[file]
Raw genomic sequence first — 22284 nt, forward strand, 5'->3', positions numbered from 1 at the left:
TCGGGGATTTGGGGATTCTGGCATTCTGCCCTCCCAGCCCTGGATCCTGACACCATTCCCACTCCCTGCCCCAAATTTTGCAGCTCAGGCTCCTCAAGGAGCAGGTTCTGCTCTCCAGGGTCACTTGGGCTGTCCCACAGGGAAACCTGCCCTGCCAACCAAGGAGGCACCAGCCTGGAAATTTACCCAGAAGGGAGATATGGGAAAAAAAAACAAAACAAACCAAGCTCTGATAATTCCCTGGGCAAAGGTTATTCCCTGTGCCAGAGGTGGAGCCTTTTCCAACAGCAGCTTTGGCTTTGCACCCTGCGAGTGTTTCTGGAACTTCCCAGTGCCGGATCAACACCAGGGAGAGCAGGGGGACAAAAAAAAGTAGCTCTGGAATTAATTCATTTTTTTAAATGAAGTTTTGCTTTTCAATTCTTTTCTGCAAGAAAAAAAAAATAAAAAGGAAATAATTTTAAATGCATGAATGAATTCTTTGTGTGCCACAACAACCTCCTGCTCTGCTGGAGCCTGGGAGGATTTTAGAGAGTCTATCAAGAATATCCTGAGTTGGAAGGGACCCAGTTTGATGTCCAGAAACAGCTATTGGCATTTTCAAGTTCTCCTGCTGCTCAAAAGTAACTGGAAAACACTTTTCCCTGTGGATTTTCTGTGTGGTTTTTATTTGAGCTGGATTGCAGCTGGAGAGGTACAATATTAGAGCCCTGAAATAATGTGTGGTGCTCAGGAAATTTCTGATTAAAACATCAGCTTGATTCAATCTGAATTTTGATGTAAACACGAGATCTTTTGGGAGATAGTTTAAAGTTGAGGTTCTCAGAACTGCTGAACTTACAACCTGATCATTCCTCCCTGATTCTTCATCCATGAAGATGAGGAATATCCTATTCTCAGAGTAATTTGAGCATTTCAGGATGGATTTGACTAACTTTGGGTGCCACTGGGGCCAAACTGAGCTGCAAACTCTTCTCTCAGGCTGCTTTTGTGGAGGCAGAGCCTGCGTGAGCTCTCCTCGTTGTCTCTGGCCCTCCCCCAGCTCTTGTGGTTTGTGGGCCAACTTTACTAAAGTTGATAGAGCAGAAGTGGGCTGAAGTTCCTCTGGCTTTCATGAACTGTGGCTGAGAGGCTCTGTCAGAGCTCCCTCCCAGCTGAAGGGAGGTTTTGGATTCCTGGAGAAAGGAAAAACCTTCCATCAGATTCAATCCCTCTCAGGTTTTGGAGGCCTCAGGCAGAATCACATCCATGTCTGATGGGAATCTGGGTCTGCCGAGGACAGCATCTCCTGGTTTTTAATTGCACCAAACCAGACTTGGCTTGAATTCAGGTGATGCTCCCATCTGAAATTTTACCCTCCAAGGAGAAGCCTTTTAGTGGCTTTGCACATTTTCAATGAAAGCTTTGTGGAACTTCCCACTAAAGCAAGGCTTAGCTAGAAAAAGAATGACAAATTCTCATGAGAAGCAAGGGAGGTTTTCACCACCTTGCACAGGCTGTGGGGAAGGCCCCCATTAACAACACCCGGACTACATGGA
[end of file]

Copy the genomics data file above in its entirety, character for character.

Raw genomic sequence first — 22284 nt, forward strand, 5'->3', positions numbered from 1 at the left:
TCGGGGATTTGGGGATTCTGGCATTCTGCCCTCCCAGCCCTGGATCCTGACACCATTCCCACTCCCTGCCCCAAATTTTGCAGCTCAGGCTCCTCAAGGAGCAGGTTCTGCTCTCCAGGGTCACTTGGGCTGTCCCACAGGGAAACCTGCCCTGCCAACCAAGGAGGCACCAGCCTGGAAATTTACCCAGAAGGGAGATATGGGAAAAAAAAACAAAACAAACCAAGCTCTGATAATTCCCTGGGCAAAGGTTATTCCCTGTGCCAGAGGTGGAGCCTTTTCCAACAGCAGCTTTGGCTTTGCACCCTGCGAGTGTTTCTGGAACTTCCCAGTGCCGGATCAACACCAGGGAGAGCAGGGGGACAAAAAAAAGTAGCTCTGGAATTAATTCATTTTTTTAAATGAAGTTTTGCTTTTCAATTCTTTTCTGCAAGAAAAAAAAAATAAAAAGGAAATAATTTTAAATGCATGAATGAATTCTTTGTGTGCCACAACAACCTCCTGCTCTGCTGGAGCCTGGGAGGATTTTAGAGAGTCTATCAAGAATATCCTGAGTTGGAAGGGACCCAGTTTGATGTCCAGAAACAGCTATTGGCATTTTCAAGTTCTCCTGCTGCTCAAAAGTAACTGGAAAACACTTTTCCCTGTGGATTTTCTGTGTGGTTTTTATTTGAGCTGGATTGCAGCTGGAGAGGTACAATATTAGAGCCCTGAAATAATGTGTGGTGCTCAGGAAATTTCTGATTAAAACATCAGCTTGATTCAATCTGAATTTTGATGTAAACACGAGATCTTTTGGGAGATAGTTTAAAGTTGAGGTTCTCAGAACTGCTGAACTTACAACCTGATCATTCCTCCCTGATTCTTCATCCATGAAGATGAGGAATATCCTATTCTCAGAGTAATTTGAGCATTTCAGGATGGATTTGACTAACTTTGGGTGCCACTGGGGCCAAACTGAGCTGCAAACTCTTCTCTCAGGCTGCTTTTGTGGAGGCAGAGCCTGCGTGAGCTCTCCTCGTTGTCTCTGGCCCTCCCCCAGCTCTTGTGGTTTGTGGGCCAACTTTACTAAAGTTGATAGAGCAGAAGTGGGCTGAAGTTCCTCTGGCTTTCATGAACTGTGGCTGAGAGGCTCTGTCAGAGCTCCCTCCCAGCTGAAGGGAGGTTTTGGATTCCTGGAGAAAGGAAAAACCTTCCATCAGATTCAATCCCTCTCAGGTTTTGGAGGCCTCAGGCAGAATCACATCCATGTCTGATGGGAATCTGGGTCTGCCGAGGACAGCATCTCCTGGTTTTTAATTGCACCAAACCAGACTTGGCTTGAATTCAGGTGATGCTCCCATCTGAAATTTTACCCTCCAAGGAGAAGCCTTTTAGTGGCTTTGCACATTTTCAATGAAAGCTTTGTGGAACTTCCCACTAAAGCAAGGCTTAGCTAGAAAAAGAATGACAAATTCTCATGAGAAGCAAGGGAGGTTTTCACCACCTTGCACAGGCTGTGGGGAAGGCCCCCATTAACAACACCCGGACTACATGGA